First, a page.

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                                                                           Chapter One

            The shade hadn’t been in her sixty-four count, sharpener-inclusive box of crayons, but Moira Brody had known it for as long as she could remember. Saturating the cloudless sky, it hung behind the Sierra Nevadas like a boundless blue curtain, encompassing the milky peaks and snow-clad pines before yielding to the preternatural liquid hue that was Lake Tahoe. Moira’s boots crunched on the snowpack as she welcomed the blast of crisp air that replaced the arid closeness she’d been breathing for the last hour. Inhaling antidotally, she aimed her gait at the freshly shoveled path. She knocked and opened the door at the same time. “Linds?” 

          “Up here.” 

         Moira stomped the snow off her boots, then shed them and her coat before following the sound of footfalls upstairs. The smell of fresh wood and lemon beeswax drew her to the bedroom at the end of the hall. There she found Lindsay Rembrandt contemplating three paint swatches taped to the wall.     

          “What do you think?” Lindsay asked by way of greeting, blonde ponytail swinging like a pendulum at the back of her head. “Muted Mint, Seafoam Spray or Green Tea?”

          “You’re the interior designer, not me.” Moira walked over to the wall in question, drenched in bright winter sunshine. After a moment’s consideration she replied, “Muted Mint, not that it matters.”

          Lindsay immediately straightened her shoulders and knitted her brow. “Why wouldn’t it matter?”

          “Because,” Moira answered, feeling the inner smile spread across her mouth. “When that baby girl is born, you’re going to repaint. You should be looking at pink paint strips.”

         Lindsay’s cobalt blue eyes narrowed with intrigue. “What makes you so sure it’s a girl anyway?”

         “Gut,” Moira told her. “And you deserve a girl. You always wanted a sister.”

         “I thought I had one,” Lindsay reminded her gently.

         “You know what I mean,” Moira returned in kind. 

         “Brian and I just want a healthy baby,” she maintained, but the delight on her face intensified. “Besides, we already have Kelsey.”

         “Kelsey’s nearly out of college. You could be a step-grandmother in a few years.”

         “Bite your tongue.” Lindsay broke their shared gaze and reverted to the task at hand, giving Moira a profile view of her second trimester baby bump. “Good call with the Muted Mint, though. That’s what we’re painting the nursery at home. It seems silly to have one at each house, but I feel so close to Gram here. I want her to be a part of it.”

         “She’d be so happy for you, Linds. And so proud.”

         “I know.” She brushed her fingertips under her lower lashes. “Damn hormones. I don’t have a thing to cry about.”

         “Emily was the same way. And the cravings,” Moira went on theatrically, waving her hand in the air. “Jack was forever running to Raley’s in the middle of the night.”

         “How are the twins?”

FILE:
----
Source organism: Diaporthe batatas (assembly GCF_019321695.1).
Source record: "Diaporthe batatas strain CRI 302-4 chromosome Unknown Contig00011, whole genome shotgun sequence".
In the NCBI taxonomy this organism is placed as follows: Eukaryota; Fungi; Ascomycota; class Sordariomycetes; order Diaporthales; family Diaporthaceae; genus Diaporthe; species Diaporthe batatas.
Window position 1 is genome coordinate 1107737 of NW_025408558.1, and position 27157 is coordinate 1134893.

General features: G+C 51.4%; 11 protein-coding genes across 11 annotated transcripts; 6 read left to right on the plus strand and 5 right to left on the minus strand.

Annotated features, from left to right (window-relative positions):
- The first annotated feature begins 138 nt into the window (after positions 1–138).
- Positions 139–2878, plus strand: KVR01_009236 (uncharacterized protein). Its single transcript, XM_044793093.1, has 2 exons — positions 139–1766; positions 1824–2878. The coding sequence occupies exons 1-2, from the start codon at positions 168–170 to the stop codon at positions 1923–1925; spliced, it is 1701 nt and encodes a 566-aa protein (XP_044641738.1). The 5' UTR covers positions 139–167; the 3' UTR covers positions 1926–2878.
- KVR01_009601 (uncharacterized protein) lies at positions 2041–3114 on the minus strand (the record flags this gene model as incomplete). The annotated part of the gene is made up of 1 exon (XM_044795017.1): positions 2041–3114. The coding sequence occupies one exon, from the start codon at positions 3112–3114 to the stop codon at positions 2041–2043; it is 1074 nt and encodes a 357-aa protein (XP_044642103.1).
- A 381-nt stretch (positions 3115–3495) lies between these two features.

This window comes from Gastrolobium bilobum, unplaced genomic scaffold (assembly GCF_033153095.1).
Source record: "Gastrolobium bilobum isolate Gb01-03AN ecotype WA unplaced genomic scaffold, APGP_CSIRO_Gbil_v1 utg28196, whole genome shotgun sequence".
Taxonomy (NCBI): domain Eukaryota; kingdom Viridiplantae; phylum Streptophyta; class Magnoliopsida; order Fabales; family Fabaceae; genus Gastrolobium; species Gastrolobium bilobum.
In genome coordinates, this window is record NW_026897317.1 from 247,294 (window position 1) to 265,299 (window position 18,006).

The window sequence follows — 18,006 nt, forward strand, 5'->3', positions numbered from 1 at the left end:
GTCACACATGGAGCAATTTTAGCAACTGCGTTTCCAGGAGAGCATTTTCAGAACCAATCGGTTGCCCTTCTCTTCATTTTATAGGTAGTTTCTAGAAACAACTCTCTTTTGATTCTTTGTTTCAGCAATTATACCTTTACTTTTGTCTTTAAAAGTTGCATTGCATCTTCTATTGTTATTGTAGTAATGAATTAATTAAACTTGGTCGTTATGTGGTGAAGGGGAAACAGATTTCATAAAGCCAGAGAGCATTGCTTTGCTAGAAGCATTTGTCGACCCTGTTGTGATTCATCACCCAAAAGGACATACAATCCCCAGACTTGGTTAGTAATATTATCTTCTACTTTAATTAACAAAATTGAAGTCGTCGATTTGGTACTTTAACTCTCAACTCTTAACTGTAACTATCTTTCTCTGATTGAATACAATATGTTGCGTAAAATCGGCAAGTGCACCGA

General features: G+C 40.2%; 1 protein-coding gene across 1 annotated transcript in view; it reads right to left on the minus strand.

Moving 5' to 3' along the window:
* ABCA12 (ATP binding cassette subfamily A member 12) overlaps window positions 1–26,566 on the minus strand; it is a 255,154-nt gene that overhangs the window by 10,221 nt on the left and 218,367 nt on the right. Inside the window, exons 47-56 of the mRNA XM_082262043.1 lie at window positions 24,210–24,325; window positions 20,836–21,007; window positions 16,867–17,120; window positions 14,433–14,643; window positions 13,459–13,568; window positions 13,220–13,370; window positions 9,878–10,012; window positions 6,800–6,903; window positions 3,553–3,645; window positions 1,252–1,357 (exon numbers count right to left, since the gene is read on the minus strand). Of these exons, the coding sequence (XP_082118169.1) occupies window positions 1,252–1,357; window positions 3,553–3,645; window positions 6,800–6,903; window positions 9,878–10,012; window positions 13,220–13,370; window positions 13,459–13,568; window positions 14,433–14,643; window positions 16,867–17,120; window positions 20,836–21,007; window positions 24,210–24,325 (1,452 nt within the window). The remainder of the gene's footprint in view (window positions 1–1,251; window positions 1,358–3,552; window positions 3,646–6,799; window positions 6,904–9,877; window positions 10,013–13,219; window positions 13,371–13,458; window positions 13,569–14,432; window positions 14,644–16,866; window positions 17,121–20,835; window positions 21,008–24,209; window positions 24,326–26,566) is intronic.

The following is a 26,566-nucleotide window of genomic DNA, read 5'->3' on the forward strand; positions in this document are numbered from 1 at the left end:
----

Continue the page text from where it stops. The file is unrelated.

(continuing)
“Great. I’m babysitting them on Friday night. They’re starting to—”

         “You’re babysitting your nephews on Valentine’s Day?” Spinning back around, Lindsay cut her off. 


         “With Paul?”



         “Because Jack and Emily hardly ever get an evening out, let alone an overnight.”
         “Why aren’t you doing something with Paul on Valentine’s Day?” Lindsay's tone was a mixture of disappointment and confusion.

         Moira had wondered the same, but kept that to herself. “He hasn’t mentioned anything. And you know how hard it is to find a babysitter on Valentine’s Day,” she hesitated, then added, “I offered.” 

         “You offered?” Lindsay repeated in openmouthed wonder.

         “Yeah, I stayed with the boys last year.” 

         “But everything was different then!”

         “It certainly was. They were barely walking. And you weren’t married, let alone pregnant.”

         “I mean with you and Paul and you know it!” 

         Moira started with a tired breath, “Linds…”

         “Did you break up?” 

         “No. We weren’t really all the way together. ”

         “You looked pretty together at my wedding,” Lindsay pointed out.      

         “That was six months ago.”

         “I knew something was up. You skirted the issue every time I mentioned it. Shame on me for not putting two and two together sooner.”

         “Yeah, because between remodeling a house, going back to school and having a baby you should have been more on top of my love life. All while living four hours away.”

         Lindsay ignored Moira’s attempt at sarcasm and taking her hands, said in earnest, “I’m sorry, Moirs. I didn’t realize it was so…” she searched for the word, “casual between the two of you.”   

         “Me neither.” Moira’s heart caught up with her mouth and she finished quietly, “It is what it is.” 

         “And what is that exactly?”

         “What it’s always been. Friendship. Familiarity. History. Maybe that’s all it’s supposed to be,” Moira told her with borrowed conviction.

         “Yeah,” Lindsay allowed with a skeptical shake of the head. “Maybe.”

         “Now, show me the pink swatches you picked up.”